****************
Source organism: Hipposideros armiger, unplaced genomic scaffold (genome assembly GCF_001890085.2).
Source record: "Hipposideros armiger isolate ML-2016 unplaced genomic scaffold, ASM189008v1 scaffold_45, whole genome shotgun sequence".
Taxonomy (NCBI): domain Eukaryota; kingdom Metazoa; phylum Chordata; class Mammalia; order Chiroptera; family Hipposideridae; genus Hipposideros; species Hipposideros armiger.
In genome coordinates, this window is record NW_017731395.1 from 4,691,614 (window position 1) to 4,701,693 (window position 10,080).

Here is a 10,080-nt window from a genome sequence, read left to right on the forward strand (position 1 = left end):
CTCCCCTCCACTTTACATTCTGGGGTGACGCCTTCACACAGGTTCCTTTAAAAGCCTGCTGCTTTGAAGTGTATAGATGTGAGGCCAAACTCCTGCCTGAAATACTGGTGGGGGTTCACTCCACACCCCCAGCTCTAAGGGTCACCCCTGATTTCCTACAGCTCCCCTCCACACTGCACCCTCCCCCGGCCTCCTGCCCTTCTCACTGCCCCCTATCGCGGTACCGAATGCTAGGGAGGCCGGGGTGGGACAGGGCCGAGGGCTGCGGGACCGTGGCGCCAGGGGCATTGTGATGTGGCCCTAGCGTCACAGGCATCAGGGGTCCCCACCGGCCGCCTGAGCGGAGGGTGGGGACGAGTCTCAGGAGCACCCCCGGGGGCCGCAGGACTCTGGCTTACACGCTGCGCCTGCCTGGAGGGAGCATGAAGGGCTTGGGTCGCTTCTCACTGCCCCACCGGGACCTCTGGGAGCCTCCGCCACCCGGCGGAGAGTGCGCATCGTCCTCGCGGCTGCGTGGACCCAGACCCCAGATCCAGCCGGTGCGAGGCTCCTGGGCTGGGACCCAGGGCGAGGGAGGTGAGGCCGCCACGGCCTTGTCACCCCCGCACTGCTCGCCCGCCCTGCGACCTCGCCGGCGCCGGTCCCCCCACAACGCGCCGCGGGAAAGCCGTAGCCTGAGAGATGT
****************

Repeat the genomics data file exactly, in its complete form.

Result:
Source organism: Hipposideros armiger, unplaced genomic scaffold (genome assembly GCF_001890085.2).
Source record: "Hipposideros armiger isolate ML-2016 unplaced genomic scaffold, ASM189008v1 scaffold_45, whole genome shotgun sequence".
Taxonomy (NCBI): domain Eukaryota; kingdom Metazoa; phylum Chordata; class Mammalia; order Chiroptera; family Hipposideridae; genus Hipposideros; species Hipposideros armiger.
In genome coordinates, this window is record NW_017731395.1 from 4,691,614 (window position 1) to 4,701,693 (window position 10,080).

Here is a 10,080-nt window from a genome sequence, read left to right on the forward strand (position 1 = left end):
CTCCCCTCCACTTTACATTCTGGGGTGACGCCTTCACACAGGTTCCTTTAAAAGCCTGCTGCTTTGAAGTGTATAGATGTGAGGCCAAACTCCTGCCTGAAATACTGGTGGGGGTTCACTCCACACCCCCAGCTCTAAGGGTCACCCCTGATTTCCTACAGCTCCCCTCCACACTGCACCCTCCCCCGGCCTCCTGCCCTTCTCACTGCCCCCTATCGCGGTACCGAATGCTAGGGAGGCCGGGGTGGGACAGGGCCGAGGGCTGCGGGACCGTGGCGCCAGGGGCATTGTGATGTGGCCCTAGCGTCACAGGCATCAGGGGTCCCCACCGGCCGCCTGAGCGGAGGGTGGGGACGAGTCTCAGGAGCACCCCCGGGGGCCGCAGGACTCTGGCTTACACGCTGCGCCTGCCTGGAGGGAGCATGAAGGGCTTGGGTCGCTTCTCACTGCCCCACCGGGACCTCTGGGAGCCTCCGCCACCCGGCGGAGAGTGCGCATCGTCCTCGCGGCTGCGTGGACCCAGACCCCAGATCCAGCCGGTGCGAGGCTCCTGGGCTGGGACCCAGGGCGAGGGAGGTGAGGCCGCCACGGCCTTGTCACCCCCGCACTGCTCGCCCGCCCTGCGACCTCGCCGGCGCCGGTCCCCCCACAACGCGCCGCGGGAAAGCCGTAGCCTGAGAGATGT